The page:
@Kenny, if you allow me to say that you have 'right' on some points. I believe that we should have some 'common rules' about package naming but it's totally personal decision which depends on the needs of the package or the app you developing.
I do agree with a large number of the author's points, not all of them, we can't say explicit 'DONT USE THAT', they are just recommendation, nothing more, right?
If I may, let me put some words from my experience on very big packages with many dependencies, believe me, I tried a lot of designs to solve my issues and I believe that the 'big' question is NOT 'where' to put the packages because developers ,eventually, soon or later can understand where to put the packages, it's a matter of app architecture and we have many examples to learn from if we are not sure 'where' to put a package.
At my opinion the real question when designing an api's language(package naming, structs, funcs and so on) with golang(and general) is the 'singular' vs 'plural'. I know it can sound like a 'slight detail' but we are all come to this moment when we are thinking 'is it right to keep it plural but is it right to rename it singular? and reverse'.
So I came up with one 'solution':
- When all structs inside a package have a 'common interface', they are all tasks or adaptors or drivers for example, and they do the same thing or trying to solve a specific thing with the same 'policies' and they are NOT depend between their selves (a task1 struct cannot depend on task2 struct) and the client/user is allowed to use more than one of these, then the package name 'should' be plural (: 'tasks', 'adaptors' ,'drivers'). The rest of the packages 'should' be named 'singular'.
- A collection of the same object and the object itself 'should' be inside a 'singular' package name, for example user collection shouldn't be named UsersCollection and it 'should' be inside a 'user' package, so we can name it like 'Collection' and refer to it like 'user.Collection' which will return a user collection ( or a collection of users, point of perspective).
- @Kenny, at your example you use 'users.Find/New` I think (my personal opinion, nothing more, nothing less) that it will be better to be named as 'user.Find -> find a User`, `user.New -> create new User` , `user.SelectMany(procedure func(...)) -> collect and return a collection of User` but as we told, it depends. For example here: https://github.com/kennygrant/gohackernews/blob/master/src/comments/actions/create.go#L24 I see 'view.New' and 'comments.New', 'view' is coming from 'fragmenta' and 'comments' from the app itself, isn't it confusing to have different style for the same thing (:create and return a Single object)?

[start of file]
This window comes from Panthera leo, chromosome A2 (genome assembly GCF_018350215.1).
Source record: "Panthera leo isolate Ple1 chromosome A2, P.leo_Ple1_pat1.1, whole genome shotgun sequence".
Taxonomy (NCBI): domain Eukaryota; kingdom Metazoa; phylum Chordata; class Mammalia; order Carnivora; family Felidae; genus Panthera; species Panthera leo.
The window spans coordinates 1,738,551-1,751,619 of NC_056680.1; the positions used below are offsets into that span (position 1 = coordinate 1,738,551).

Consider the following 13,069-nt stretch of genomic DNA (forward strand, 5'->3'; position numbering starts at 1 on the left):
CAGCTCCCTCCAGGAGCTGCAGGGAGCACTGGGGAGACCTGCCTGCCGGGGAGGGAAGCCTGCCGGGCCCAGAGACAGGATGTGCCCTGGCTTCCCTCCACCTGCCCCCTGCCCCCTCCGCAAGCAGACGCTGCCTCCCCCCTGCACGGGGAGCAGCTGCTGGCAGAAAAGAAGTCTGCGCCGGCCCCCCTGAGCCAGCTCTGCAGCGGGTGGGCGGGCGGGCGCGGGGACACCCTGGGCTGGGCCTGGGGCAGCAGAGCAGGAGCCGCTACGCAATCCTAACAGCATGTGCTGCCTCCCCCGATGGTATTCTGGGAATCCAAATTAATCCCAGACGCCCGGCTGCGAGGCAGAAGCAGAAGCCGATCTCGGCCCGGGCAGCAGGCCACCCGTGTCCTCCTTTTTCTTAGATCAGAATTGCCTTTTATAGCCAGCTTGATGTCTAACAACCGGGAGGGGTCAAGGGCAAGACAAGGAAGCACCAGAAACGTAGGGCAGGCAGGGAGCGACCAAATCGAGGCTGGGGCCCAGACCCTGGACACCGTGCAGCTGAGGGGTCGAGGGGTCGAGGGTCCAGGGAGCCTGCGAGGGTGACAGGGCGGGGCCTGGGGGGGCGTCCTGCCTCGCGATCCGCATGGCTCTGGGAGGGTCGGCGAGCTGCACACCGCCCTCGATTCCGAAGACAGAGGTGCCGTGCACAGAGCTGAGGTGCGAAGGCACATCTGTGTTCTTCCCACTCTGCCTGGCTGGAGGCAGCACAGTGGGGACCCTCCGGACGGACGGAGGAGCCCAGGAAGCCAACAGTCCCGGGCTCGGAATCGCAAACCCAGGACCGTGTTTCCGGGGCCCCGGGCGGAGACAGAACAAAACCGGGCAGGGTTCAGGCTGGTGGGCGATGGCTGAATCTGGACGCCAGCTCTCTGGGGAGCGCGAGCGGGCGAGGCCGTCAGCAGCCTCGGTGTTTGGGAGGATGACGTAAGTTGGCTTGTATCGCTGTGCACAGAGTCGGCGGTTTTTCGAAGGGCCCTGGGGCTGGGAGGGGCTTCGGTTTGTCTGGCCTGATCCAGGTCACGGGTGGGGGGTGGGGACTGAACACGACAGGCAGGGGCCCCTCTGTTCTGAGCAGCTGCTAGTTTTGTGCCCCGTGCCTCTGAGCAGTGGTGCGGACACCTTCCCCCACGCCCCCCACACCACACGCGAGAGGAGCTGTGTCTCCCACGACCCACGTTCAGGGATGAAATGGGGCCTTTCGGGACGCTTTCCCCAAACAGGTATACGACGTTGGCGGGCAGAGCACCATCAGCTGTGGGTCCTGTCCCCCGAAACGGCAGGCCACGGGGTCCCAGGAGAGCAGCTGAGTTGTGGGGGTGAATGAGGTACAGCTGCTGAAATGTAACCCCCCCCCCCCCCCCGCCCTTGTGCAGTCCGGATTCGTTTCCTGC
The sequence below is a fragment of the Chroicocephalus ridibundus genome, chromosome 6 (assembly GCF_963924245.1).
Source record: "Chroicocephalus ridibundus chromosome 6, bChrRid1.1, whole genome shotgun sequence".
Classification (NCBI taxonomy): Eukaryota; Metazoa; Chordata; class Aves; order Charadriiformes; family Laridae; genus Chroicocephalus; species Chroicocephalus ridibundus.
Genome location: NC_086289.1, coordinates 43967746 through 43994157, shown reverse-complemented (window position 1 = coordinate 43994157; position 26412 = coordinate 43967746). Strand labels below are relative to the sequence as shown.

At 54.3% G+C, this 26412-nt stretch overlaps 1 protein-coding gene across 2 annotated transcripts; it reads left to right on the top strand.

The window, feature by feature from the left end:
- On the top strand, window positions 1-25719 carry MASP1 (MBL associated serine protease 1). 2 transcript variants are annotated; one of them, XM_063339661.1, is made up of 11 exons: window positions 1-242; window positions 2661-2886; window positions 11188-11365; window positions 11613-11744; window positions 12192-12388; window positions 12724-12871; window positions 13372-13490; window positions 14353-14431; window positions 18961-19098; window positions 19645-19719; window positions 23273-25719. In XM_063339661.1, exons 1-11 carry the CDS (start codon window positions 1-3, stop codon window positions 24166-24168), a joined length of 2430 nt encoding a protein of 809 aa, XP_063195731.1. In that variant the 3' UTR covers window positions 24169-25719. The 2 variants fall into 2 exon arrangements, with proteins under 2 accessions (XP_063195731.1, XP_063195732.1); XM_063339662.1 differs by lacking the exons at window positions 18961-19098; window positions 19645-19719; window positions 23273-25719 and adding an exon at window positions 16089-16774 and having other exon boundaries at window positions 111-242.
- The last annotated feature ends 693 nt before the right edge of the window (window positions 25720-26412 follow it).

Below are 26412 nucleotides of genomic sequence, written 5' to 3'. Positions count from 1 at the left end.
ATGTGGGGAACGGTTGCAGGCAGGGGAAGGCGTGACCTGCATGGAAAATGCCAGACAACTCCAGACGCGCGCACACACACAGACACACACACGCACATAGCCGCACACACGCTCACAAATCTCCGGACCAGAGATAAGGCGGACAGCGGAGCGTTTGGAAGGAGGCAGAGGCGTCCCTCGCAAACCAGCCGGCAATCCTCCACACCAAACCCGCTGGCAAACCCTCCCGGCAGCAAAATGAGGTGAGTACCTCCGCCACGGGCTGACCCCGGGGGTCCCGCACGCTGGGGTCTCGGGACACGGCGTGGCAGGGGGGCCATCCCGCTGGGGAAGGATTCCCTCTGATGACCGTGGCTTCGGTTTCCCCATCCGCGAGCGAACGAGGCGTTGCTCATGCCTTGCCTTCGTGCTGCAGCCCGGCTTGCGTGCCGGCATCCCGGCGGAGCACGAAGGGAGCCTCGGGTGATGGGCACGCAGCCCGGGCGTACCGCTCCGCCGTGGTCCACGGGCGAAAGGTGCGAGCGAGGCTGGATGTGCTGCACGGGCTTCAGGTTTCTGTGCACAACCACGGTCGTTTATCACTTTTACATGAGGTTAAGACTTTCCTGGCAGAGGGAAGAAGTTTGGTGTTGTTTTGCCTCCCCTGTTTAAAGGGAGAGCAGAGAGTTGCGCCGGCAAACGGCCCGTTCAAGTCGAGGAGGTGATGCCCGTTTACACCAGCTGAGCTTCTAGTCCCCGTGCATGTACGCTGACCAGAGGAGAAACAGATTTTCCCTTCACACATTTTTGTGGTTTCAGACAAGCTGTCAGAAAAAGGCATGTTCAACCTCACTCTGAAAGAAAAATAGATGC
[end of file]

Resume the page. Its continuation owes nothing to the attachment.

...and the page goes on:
- Plural package naming when the client(user) is able/can use more than one 'features/structs' from the package for the same scope, example name: 'plugins'. This may looks like conflict with the first of my recommendations, but it's not(think it).
- As the author says, and I agree, we should avoid using so generic package names but sometimes we need to or we don't care because they aren't used by the client, so things like utilities and commons 'should' be named singular (:'util', 'common')
- Prefer to use 'user' instead of 'models/user, services/user', so you can refer 'user.Service, user.User', yes 'user.User' seems 'bad' name but it's expected name from client. But.. wait, so we can't have a package named 'services' ? No, no we still can (if 'services' example name is confusing you can think other name, read below and you'll understand what I am 'trying' to explain) but there we 'should' put services that should work as 'middleware' or 'adaptor' between/for all other 'services-like' structs inside parent packages (:'user.Service', 'post.Service') and they, of course, should be not depend on these structs('user.Service', 'post.Service').
- Ok, what about a service which should work with both 'user' and 'post', where we 'should' to put that? The answer depends on your schema, if the user is the parent of/owns the 'post' then I recommend putting that in the 'user' package, but avoid that too: try to minimize the dependencies inside your app, so we can create a totally new package which will 'bridge' the 'user' package's features/responsibilities with the 'post' package.
- Try to design your internal application like you design an open-source LIBRARY for other developers.
- Think the 'client/user' side before start writing the 'server' code(: think how you would prefer to call that package's struct/function)
Again, my personal opinions. Sorry for my writing style, I'm not a native english speaker, if I didn't make things clear for something or if you thing that I 'miss' the point, please leave a comment below!